- Students do the “Heavy Lifting” Before we implemented instructional changes in our school, students weren’t functioning as the main drivers of their own learning. Now, not only have we taken steps to make instruction more rigorous, but students are taking the lead in performing rigorous tasks. This is a major leap forward from the way our classrooms worked in previous years and makes a huge difference in student proficiency.
- Classrooms are Student-Centered We are now much more aware about placing the student at the center of the classroom. The teacher’s role is vital, of course, but learning begins with the student. We are using much more project-based learning and have found that hands-on learning where kids have real ownership over their work is essential. I feel that fun is the foundation for sustainable engagement and in our student-centered classrooms, kids are having lots of fun!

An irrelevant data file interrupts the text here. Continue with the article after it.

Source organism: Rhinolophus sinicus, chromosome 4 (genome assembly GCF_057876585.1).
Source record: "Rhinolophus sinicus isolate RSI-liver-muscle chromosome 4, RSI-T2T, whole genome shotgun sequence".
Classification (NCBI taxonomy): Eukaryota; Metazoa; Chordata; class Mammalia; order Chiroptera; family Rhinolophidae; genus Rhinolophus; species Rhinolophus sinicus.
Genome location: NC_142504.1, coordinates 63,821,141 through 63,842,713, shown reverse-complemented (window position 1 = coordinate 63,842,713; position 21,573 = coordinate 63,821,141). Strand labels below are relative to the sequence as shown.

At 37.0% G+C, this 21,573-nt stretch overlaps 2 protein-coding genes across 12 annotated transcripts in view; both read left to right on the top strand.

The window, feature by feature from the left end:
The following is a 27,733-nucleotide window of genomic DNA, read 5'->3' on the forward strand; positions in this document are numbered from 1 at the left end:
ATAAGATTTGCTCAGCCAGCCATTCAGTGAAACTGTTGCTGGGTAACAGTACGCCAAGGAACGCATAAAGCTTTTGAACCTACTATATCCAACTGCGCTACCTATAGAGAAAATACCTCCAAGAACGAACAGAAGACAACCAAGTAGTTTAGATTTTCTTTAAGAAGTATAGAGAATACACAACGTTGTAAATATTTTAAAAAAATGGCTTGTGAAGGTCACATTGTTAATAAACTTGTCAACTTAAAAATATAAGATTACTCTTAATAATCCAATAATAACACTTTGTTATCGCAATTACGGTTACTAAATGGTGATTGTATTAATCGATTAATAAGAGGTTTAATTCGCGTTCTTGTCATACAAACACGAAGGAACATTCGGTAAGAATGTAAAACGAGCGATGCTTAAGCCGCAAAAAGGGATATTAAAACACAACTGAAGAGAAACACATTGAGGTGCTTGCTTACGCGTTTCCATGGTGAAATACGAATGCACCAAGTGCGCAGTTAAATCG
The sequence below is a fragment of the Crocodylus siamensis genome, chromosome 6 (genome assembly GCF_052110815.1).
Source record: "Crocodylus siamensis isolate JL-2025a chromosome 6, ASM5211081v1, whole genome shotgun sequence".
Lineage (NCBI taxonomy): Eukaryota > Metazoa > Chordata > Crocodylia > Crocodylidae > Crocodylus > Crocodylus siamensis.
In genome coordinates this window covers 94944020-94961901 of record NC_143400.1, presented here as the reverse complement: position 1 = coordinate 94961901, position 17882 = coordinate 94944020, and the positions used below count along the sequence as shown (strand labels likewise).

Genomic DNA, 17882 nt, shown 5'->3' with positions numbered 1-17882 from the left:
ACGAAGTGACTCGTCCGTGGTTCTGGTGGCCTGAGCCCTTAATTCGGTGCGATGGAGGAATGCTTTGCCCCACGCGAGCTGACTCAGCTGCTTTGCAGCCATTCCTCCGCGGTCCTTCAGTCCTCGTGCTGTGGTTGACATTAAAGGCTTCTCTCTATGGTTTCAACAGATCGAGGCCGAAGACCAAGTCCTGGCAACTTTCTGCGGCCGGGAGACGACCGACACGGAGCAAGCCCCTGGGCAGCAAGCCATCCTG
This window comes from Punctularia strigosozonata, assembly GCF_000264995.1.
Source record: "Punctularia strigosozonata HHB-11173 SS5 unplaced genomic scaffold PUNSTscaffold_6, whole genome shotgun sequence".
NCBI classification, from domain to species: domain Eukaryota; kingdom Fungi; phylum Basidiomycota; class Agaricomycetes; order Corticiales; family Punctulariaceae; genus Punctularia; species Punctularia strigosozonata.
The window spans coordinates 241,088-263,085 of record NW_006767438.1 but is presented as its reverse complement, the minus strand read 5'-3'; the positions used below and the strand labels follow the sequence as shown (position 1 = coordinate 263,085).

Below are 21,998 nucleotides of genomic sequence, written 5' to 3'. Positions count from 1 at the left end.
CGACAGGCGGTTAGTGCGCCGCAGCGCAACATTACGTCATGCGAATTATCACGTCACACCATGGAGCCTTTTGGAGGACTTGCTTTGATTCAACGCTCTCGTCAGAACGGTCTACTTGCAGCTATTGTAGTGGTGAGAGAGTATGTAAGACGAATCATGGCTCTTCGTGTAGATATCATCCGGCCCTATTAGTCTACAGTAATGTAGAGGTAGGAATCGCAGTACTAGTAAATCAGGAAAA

- Collaboration has Soared Part of the fun our students are having is through the enjoyment of working together. They don’t just sit at their desks: they’re getting out of their seats, talking to one another, asking meaningful questions, and helping each other to improve and refine their work. On some level, it might look like chaos, but it’s a beautiful, organized, learning and success-focused chaos. All of the tasks the students work on are standards-aligned and, in addition to improving their proficiency according to the standards, they’re developing a host of real world 21st century skills by owning their learning, being creative, and working together.
Success! In the 2016-17 school year, we achieved the results we’d envisioned: we jumped two letter grades all the way to an “A.” What a feeling! Scores in English and math improved significantly. In math, just a year earlier, we were 13 percentage points below the state average. Now we were a few points above the state average!